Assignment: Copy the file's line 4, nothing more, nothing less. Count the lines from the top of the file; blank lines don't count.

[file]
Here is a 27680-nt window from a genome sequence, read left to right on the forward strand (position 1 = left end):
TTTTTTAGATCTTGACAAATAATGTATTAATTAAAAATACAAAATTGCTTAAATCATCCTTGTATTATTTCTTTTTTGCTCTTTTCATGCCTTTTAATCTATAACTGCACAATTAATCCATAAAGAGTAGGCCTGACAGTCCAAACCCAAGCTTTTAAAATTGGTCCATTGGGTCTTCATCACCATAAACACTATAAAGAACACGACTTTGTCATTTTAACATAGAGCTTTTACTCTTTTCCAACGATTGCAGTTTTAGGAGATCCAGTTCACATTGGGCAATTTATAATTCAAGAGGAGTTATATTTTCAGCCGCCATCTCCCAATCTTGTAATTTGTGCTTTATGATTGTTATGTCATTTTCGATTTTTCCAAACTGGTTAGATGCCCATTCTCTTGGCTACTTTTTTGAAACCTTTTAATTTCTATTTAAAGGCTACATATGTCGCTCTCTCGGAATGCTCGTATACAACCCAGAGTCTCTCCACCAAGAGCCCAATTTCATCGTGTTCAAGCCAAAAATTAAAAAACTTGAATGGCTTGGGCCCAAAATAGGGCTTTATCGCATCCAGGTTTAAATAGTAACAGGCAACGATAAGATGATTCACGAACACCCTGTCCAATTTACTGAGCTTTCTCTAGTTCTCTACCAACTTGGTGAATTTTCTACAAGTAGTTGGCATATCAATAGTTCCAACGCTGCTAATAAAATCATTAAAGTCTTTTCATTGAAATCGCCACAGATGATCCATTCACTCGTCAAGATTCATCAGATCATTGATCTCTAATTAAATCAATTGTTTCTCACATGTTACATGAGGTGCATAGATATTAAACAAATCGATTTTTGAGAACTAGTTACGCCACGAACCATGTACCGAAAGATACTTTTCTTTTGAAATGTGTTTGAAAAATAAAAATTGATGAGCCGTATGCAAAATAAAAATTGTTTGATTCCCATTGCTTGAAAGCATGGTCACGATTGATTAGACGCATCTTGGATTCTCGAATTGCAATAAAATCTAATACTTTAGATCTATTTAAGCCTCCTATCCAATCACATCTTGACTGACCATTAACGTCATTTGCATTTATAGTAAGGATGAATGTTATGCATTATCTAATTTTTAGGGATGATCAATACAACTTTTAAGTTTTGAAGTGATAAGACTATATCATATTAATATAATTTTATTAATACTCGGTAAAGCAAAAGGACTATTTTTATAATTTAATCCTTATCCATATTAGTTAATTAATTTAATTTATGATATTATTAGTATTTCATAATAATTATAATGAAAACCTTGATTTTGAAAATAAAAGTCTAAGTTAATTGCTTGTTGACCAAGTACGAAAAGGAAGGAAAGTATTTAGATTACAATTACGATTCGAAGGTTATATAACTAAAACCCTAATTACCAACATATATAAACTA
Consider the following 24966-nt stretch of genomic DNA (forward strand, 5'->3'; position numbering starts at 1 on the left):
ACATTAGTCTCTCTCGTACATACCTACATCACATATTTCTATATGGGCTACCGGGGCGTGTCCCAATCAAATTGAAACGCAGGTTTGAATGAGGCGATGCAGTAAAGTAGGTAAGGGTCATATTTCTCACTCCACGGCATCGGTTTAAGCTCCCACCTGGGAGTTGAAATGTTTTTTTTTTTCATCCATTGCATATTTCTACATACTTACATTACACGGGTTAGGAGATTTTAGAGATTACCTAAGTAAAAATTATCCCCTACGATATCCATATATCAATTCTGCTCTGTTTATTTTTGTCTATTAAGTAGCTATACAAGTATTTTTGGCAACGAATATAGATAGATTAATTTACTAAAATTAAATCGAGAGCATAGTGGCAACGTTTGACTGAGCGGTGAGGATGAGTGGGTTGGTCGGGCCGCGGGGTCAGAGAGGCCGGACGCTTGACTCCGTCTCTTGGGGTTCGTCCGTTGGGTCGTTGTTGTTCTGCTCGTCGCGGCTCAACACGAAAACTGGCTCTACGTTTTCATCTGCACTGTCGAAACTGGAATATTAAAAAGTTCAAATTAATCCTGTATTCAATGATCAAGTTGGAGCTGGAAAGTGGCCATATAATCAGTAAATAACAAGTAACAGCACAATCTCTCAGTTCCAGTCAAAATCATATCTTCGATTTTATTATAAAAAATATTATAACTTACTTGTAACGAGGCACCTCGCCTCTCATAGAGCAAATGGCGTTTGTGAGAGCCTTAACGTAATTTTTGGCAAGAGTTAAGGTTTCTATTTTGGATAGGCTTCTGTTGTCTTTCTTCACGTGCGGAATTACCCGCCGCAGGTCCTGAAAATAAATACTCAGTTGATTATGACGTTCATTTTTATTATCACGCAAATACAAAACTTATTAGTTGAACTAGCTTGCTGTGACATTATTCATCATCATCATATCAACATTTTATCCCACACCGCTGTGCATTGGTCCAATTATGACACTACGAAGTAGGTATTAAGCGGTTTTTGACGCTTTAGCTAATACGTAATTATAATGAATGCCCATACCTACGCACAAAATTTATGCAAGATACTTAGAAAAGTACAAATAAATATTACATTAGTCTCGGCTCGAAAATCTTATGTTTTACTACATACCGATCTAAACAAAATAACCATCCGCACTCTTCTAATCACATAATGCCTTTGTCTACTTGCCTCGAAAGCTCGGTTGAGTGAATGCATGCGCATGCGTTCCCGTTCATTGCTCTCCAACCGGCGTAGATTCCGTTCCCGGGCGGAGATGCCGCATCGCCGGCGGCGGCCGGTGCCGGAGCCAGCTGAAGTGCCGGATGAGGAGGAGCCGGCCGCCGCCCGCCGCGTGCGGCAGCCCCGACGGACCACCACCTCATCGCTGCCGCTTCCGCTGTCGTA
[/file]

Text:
ACATTAGTCTCTCTCGTACATACCTACATCACATATTTCTATATGGGCTACCGGGGCGTGTCCCAATCAAATTGAAACGCAGGTTTGAATGAGGCGATGCAGTAAAGTAGGTAAGGGTCATATTTCTCACTCCACGGCATCGGTTTAAGCTCCCACCTGGGAGTTGAAATGTTTTTTTTTTTCATCCATTGCATATTTCTACATACTTACATTACACGGGTTAGGAGATTTTAGAGATTACCTAAGTAAAAATTATCCCCTACGATATCCATATATCAATTCTGCTCTGTTTATTTTTGTCTATTAAGTAGCTATACAAGTATTTTTGGCAACGAATATAGATAGATTAATTTACTAAAATTAAATCGAGAGCATAGTGGCAACGTTTGACTGAGCGGTGAGGATGAGTGGGTTGGTCGGGCCGCGGGGTCAGAGAGGCCGGACGCTTGACTCCGTCTCTTGGGGTTCGTCCGTTGGGTCGTTGTTGTTCTGCTCGTCGCGGCTCAACACGAAAACTGGCTCTACGTTTTCATCTGCACTGTCGAAACTGGAATATTAAAAAGTTCAAATTAATCCTGTATTCAATGATCAAGTTGGAGCTGGAAAGTGGCCATATAATCAGTAAATAACAAGTAACAGCACAATCTCTCAGTTCCAGTCAAAATCATATCTTCGATTTTATTATAAAAAATATTATAACTTACTTGTAACGAGGCACCTCGCCTCTCATAGAGCAAATGGCGTTTGTGAGAGCCTTAACGTAATTTTTGGCAAGAGTTAAGGTTTCTATTTTGGATAGGCTTCTGTTGTCTTTCTTCACGTGCGGAATTACCCGCCGCAGGTCCTGAAAATAAATACTCAGTTGATTATGACGTTCATTTTTATTATCACGCAAATACAAAACTTATTAGTTGAACTAGCTTGCTGTGACATTATTCATCATCATCATATCAACATTTTATCCCACACCGCTGTGCATTGGTCCAATTATGACACTACGAAGTAGGTATTAAGCGGTTTTTGACGCTTTAGCTAATACGTAATTATAATGAATGCCCATACCTACGCACAAAATTTATGCAAGATACTTAGAAAAGTACAAATAAATATTACATTAGTCTCGGCTCGAAAATCTTATGTTTTACTACATACCGATCTAAACAAAATAACCATCCGCACTCTTCTAATCACATAATGCCTTTGTCTACTTGCCTCGAAAGCTCGGTTGAGTGAATGCATGCGCATGCGTTCCCGTTCATTGCTCTCCAACCGGCGTAGATTCCGTTCCCGGGCGGAGATGCCGCATCGCCGGCGGCGGCCGGTGCCGGAGCCAGCTGAAGTGCCGGATGAGGAGGAGCCGGCCGCCGCCCGCCGCGTGCGGCAGCCCCGACGGACCACCACCTCATCGCTGCCGCTTCCGCTGTCGTA